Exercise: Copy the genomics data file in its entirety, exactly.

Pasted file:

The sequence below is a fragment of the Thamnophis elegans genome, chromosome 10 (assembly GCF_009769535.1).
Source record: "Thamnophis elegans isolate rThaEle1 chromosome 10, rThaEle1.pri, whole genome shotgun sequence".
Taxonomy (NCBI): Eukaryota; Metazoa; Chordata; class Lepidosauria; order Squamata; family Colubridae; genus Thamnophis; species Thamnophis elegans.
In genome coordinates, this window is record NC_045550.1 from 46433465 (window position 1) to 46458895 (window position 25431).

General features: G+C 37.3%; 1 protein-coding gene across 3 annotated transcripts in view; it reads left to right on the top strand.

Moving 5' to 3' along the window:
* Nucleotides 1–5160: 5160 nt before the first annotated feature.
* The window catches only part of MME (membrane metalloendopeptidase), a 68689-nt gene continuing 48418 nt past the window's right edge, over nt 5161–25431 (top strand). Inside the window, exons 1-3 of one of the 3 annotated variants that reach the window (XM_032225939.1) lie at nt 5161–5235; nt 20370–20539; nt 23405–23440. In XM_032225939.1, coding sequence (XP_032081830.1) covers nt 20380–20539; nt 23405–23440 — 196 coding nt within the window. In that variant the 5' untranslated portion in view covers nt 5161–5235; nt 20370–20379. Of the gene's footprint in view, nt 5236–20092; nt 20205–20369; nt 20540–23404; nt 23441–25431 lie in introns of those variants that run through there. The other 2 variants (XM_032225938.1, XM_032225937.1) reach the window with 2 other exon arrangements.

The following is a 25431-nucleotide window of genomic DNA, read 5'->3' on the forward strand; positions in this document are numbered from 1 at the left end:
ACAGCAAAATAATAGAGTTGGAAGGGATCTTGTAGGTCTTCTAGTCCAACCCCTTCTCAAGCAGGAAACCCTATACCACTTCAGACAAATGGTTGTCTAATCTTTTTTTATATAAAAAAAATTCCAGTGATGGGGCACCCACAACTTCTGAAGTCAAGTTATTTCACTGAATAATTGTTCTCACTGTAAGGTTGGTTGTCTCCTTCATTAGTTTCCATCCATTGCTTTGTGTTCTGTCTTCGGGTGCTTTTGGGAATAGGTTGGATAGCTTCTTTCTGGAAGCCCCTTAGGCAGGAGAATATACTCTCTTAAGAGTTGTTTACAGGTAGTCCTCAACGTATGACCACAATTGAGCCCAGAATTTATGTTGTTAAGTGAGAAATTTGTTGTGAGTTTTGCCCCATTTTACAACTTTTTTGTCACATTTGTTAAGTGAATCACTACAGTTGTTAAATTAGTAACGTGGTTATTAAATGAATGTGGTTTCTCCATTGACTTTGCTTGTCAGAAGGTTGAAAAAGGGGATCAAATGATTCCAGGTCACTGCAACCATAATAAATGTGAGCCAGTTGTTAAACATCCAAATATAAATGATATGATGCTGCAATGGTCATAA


The sequence below is a fragment of the Thamnophis elegans genome, chromosome 10 (assembly GCF_009769535.1).
Source record: "Thamnophis elegans isolate rThaEle1 chromosome 10, rThaEle1.pri, whole genome shotgun sequence".
Taxonomy (NCBI): Eukaryota; Metazoa; Chordata; class Lepidosauria; order Squamata; family Colubridae; genus Thamnophis; species Thamnophis elegans.
In genome coordinates, this window is record NC_045550.1 from 46433465 (window position 1) to 46458895 (window position 25431).

General features: G+C 37.3%; 1 protein-coding gene across 3 annotated transcripts in view; it reads left to right on the top strand.

Moving 5' to 3' along the window:
* Nucleotides 1–5160: 5160 nt before the first annotated feature.
* The window catches only part of MME (membrane metalloendopeptidase), a 68689-nt gene continuing 48418 nt past the window's right edge, over nt 5161–25431 (top strand). Inside the window, exons 1-3 of one of the 3 annotated variants that reach the window (XM_032225939.1) lie at nt 5161–5235; nt 20370–20539; nt 23405–23440. In XM_032225939.1, coding sequence (XP_032081830.1) covers nt 20380–20539; nt 23405–23440 — 196 coding nt within the window. In that variant the 5' untranslated portion in view covers nt 5161–5235; nt 20370–20379. Of the gene's footprint in view, nt 5236–20092; nt 20205–20369; nt 20540–23404; nt 23441–25431 lie in introns of those variants that run through there. The other 2 variants (XM_032225938.1, XM_032225937.1) reach the window with 2 other exon arrangements.

The following is a 25431-nucleotide window of genomic DNA, read 5'->3' on the forward strand; positions in this document are numbered from 1 at the left end:
ACAGCAAAATAATAGAGTTGGAAGGGATCTTGTAGGTCTTCTAGTCCAACCCCTTCTCAAGCAGGAAACCCTATACCACTTCAGACAAATGGTTGTCTAATCTTTTTTTATATAAAAAAAATTCCAGTGATGGGGCACCCACAACTTCTGAAGTCAAGTTATTTCACTGAATAATTGTTCTCACTGTAAGGTTGGTTGTCTCCTTCATTAGTTTCCATCCATTGCTTTGTGTTCTGTCTTCGGGTGCTTTTGGGAATAGGTTGGATAGCTTCTTTCTGGAAGCCCCTTAGGCAGGAGAATATACTCTCTTAAGAGTTGTTTACAGGTAGTCCTCAACGTATGACCACAATTGAGCCCAGAATTTATGTTGTTAAGTGAGAAATTTGTTGTGAGTTTTGCCCCATTTTACAACTTTTTTGTCACATTTGTTAAGTGAATCACTACAGTTGTTAAATTAGTAACGTGGTTATTAAATGAATGTGGTTTCTCCATTGACTTTGCTTGTCAGAAGGTTGAAAAAGGGGATCAAATGATTCCAGGTCACTGCAACCATAATAAATGTGAGCCAGTTGTTAAACATCCAAATATAAATGATATGATGCTGCAATGGTCATAA